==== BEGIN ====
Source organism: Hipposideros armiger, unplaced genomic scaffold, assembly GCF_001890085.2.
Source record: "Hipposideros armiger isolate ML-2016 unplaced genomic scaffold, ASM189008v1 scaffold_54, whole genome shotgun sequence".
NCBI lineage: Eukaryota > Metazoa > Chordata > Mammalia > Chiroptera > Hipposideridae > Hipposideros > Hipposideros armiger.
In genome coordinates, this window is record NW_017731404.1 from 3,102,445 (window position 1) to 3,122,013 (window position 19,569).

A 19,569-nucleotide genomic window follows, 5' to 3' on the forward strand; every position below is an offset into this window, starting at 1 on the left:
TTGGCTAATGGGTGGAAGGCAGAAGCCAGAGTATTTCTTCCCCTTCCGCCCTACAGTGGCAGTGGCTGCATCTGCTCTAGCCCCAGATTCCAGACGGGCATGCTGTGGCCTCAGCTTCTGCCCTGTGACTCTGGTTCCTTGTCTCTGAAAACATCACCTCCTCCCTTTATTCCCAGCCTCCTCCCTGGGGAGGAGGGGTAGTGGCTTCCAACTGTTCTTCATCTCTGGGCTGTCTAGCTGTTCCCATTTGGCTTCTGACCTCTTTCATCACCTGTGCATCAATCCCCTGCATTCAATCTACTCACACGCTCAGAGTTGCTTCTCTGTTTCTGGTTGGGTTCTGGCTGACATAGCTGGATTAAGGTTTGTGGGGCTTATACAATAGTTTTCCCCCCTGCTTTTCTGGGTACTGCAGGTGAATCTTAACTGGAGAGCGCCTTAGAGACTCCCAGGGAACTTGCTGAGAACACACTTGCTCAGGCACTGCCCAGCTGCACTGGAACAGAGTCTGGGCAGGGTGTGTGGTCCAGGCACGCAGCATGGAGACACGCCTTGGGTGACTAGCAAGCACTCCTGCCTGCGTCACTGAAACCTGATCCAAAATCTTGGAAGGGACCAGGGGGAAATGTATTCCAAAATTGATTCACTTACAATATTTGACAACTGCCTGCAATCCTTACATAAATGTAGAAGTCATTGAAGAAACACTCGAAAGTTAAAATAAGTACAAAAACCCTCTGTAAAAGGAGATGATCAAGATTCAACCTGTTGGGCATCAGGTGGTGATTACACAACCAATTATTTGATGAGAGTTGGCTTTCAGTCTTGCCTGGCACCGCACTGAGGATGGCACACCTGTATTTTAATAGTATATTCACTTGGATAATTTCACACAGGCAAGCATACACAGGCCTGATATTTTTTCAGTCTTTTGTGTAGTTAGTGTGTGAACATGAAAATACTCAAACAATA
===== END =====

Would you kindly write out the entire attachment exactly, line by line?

Source organism: Hipposideros armiger, unplaced genomic scaffold, assembly GCF_001890085.2.
Source record: "Hipposideros armiger isolate ML-2016 unplaced genomic scaffold, ASM189008v1 scaffold_54, whole genome shotgun sequence".
NCBI lineage: Eukaryota > Metazoa > Chordata > Mammalia > Chiroptera > Hipposideridae > Hipposideros > Hipposideros armiger.
In genome coordinates, this window is record NW_017731404.1 from 3,102,445 (window position 1) to 3,122,013 (window position 19,569).

A 19,569-nucleotide genomic window follows, 5' to 3' on the forward strand; every position below is an offset into this window, starting at 1 on the left:
TTGGCTAATGGGTGGAAGGCAGAAGCCAGAGTATTTCTTCCCCTTCCGCCCTACAGTGGCAGTGGCTGCATCTGCTCTAGCCCCAGATTCCAGACGGGCATGCTGTGGCCTCAGCTTCTGCCCTGTGACTCTGGTTCCTTGTCTCTGAAAACATCACCTCCTCCCTTTATTCCCAGCCTCCTCCCTGGGGAGGAGGGGTAGTGGCTTCCAACTGTTCTTCATCTCTGGGCTGTCTAGCTGTTCCCATTTGGCTTCTGACCTCTTTCATCACCTGTGCATCAATCCCCTGCATTCAATCTACTCACACGCTCAGAGTTGCTTCTCTGTTTCTGGTTGGGTTCTGGCTGACATAGCTGGATTAAGGTTTGTGGGGCTTATACAATAGTTTTCCCCCCTGCTTTTCTGGGTACTGCAGGTGAATCTTAACTGGAGAGCGCCTTAGAGACTCCCAGGGAACTTGCTGAGAACACACTTGCTCAGGCACTGCCCAGCTGCACTGGAACAGAGTCTGGGCAGGGTGTGTGGTCCAGGCACGCAGCATGGAGACACGCCTTGGGTGACTAGCAAGCACTCCTGCCTGCGTCACTGAAACCTGATCCAAAATCTTGGAAGGGACCAGGGGGAAATGTATTCCAAAATTGATTCACTTACAATATTTGACAACTGCCTGCAATCCTTACATAAATGTAGAAGTCATTGAAGAAACACTCGAAAGTTAAAATAAGTACAAAAACCCTCTGTAAAAGGAGATGATCAAGATTCAACCTGTTGGGCATCAGGTGGTGATTACACAACCAATTATTTGATGAGAGTTGGCTTTCAGTCTTGCCTGGCACCGCACTGAGGATGGCACACCTGTATTTTAATAGTATATTCACTTGGATAATTTCACACAGGCAAGCATACACAGGCCTGATATTTTTTCAGTCTTTTGTGTAGTTAGTGTGTGAACATGAAAATACTCAAACAATA